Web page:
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bwnbwn ..from your screenshot, you seem to be running some kind of "toolbar"..maybe it is related to that ?
7:10 pm on July 7, 2015 (gmt 0)

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Yes Leo I am on IE with the Google tool bar added.
7:51 pm on July 7, 2015 (gmt 0)

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At the bottom of the page is a statement that says "Google is compensated by these merchants."


And?

I wonder if B&H Photo Video or Best Buy gave google permission to use those reviews. Seems like an awful lot of scraped content displayed on this commercial page.

you'll be taken to a page of reviews that are credited to the participating merchants' sites


Why is it that those "credits" don't act like links when you mouse over them? Why is google trying to hide that they are links?
8:06 pm on July 7, 2015 (gmt 0)

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Interesting ..for exactly the same search term..I get this..no reviews at all..totally different "shopping area" and a column of adwords..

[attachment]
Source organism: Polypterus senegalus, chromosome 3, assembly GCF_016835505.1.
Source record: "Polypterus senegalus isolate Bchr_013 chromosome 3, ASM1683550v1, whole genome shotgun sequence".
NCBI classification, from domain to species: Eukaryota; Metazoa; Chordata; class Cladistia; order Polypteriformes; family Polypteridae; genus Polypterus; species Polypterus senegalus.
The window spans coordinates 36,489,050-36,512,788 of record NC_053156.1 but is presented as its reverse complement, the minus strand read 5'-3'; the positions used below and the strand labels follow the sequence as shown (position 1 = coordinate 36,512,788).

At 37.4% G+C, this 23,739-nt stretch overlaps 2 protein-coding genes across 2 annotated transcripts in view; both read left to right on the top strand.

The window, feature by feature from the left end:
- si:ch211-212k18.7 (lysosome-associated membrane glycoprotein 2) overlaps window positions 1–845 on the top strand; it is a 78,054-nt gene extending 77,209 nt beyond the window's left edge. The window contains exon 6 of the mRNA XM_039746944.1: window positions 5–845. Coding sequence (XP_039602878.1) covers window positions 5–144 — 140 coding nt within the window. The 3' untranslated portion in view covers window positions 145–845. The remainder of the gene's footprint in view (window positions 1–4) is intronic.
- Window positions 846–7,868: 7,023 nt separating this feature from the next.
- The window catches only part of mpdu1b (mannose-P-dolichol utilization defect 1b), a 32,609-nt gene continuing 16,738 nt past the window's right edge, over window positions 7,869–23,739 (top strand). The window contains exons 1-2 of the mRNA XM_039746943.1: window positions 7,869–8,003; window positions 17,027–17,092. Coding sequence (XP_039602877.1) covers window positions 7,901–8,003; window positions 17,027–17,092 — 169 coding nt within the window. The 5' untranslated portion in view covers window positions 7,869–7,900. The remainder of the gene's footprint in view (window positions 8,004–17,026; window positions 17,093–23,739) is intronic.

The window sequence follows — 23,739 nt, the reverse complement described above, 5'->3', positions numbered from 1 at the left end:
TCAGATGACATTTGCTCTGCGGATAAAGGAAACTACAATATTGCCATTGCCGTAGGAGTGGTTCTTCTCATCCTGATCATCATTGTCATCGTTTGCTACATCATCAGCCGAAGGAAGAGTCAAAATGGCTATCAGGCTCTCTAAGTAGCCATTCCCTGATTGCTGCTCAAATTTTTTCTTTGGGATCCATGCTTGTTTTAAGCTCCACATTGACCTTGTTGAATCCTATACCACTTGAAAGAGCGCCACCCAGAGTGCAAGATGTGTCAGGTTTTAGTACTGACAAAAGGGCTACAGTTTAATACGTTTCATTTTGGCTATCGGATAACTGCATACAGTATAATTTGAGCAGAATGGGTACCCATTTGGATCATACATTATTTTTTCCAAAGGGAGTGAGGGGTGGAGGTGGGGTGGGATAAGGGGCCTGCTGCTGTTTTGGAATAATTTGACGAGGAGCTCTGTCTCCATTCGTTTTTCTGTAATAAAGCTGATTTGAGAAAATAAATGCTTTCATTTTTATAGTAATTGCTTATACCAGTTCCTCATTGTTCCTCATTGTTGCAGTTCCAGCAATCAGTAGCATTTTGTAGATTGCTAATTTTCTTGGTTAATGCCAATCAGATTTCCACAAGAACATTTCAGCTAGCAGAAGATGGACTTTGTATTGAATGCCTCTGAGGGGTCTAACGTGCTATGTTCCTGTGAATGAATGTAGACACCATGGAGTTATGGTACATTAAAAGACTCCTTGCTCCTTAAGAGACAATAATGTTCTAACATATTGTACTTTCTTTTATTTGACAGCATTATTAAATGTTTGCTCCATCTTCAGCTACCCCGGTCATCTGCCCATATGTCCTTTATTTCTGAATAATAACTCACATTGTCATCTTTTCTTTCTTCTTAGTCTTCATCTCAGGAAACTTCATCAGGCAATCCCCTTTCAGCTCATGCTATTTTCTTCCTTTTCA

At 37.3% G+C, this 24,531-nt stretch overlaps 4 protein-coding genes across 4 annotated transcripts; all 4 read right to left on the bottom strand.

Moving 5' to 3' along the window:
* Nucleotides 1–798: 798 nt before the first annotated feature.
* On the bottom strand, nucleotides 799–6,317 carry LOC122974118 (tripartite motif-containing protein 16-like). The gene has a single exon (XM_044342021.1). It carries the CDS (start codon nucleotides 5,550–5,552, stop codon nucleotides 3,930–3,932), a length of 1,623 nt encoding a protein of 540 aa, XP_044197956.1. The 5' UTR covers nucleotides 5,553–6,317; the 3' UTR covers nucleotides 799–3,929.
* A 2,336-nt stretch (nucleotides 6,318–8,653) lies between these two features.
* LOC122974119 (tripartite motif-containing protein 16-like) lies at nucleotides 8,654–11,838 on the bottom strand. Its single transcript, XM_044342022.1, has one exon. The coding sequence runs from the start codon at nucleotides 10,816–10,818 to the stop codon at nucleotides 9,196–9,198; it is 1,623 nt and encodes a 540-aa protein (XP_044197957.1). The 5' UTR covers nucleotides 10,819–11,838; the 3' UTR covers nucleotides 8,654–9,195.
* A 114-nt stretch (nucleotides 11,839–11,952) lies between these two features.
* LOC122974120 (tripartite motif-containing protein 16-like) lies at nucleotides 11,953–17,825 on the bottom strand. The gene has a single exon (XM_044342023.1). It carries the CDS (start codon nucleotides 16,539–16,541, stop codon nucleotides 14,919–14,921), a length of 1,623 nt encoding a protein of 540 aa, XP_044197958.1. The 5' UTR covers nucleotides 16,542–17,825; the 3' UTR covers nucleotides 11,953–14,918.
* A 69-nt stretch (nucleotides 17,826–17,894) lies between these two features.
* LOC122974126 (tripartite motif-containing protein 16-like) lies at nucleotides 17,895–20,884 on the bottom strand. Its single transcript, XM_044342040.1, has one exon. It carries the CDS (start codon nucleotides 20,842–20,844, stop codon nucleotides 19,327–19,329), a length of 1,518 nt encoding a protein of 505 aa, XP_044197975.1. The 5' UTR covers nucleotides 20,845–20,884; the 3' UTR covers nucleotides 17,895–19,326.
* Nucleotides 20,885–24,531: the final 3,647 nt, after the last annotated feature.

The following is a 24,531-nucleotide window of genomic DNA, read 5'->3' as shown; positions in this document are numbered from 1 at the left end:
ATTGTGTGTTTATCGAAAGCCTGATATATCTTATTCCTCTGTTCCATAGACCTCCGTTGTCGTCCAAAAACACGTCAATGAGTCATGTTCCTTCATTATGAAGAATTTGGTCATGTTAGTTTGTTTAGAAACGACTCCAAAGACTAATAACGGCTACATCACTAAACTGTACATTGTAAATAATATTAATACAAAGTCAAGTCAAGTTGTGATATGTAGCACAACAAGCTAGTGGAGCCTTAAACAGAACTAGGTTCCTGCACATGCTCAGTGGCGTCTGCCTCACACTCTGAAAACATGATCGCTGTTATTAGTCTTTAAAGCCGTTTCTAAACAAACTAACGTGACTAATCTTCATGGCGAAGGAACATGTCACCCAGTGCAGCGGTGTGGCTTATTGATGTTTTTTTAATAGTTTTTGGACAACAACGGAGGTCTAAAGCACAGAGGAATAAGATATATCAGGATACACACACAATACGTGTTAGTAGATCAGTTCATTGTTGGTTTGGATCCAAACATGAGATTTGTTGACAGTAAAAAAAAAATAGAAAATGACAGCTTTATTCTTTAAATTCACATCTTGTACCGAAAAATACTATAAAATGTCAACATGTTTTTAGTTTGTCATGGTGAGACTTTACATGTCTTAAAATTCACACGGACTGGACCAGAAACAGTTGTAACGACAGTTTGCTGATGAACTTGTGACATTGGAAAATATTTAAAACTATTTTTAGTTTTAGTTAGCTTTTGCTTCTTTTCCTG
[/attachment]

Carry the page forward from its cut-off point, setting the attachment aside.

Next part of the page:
[pasteboard.co...]
8:16 pm on July 7, 2015 (gmt 0)

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What I'm hearing is "why wasn't I notified, and where do I sign up and pay my bucks to top the list?"

Hope your war chest is sturdy enough to play that came... and your brand, too.

Paid advertising is exactly that, and G has never hidden the fact that they are an advertising marketplace. Nothing wrong here (I am not a G apologist, or even ardent supporter), but I am an old time marketer and business person and this is nothing more than paying top price to be listed on the front page of the newspaper. If you can afford it, and you get good roi, then grand. If you can't play, you can't complain.
8:25 pm on July 7, 2015 (gmt 0)

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You may want to see your ear/hearing specialist there t ;)
I think that the complaints are..G may be getting a cut of the purchase price of the objects..and may be taking content ( reviews ) from other sites in order to make the "shopping area" more attractive and close the sale..without the searcher needing to visit the sites from whom the reviews were taken..
If those "review" sites are affiliates" they will not get the sale that their copy helped sell..
8:47 pm on July 7, 2015 (gmt 0)

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I think most things can be acceptable until you put that 90%+ situation into play. It's like a filter to accessing the internet. I'm a chef and there are a variety of strainers. Some allow big pieces to pass through. Others are very fine and particles barely trickle through. That's my issue with how things appear to be going. If this was just a Bing thing, I honestly would barely give a rats A about it.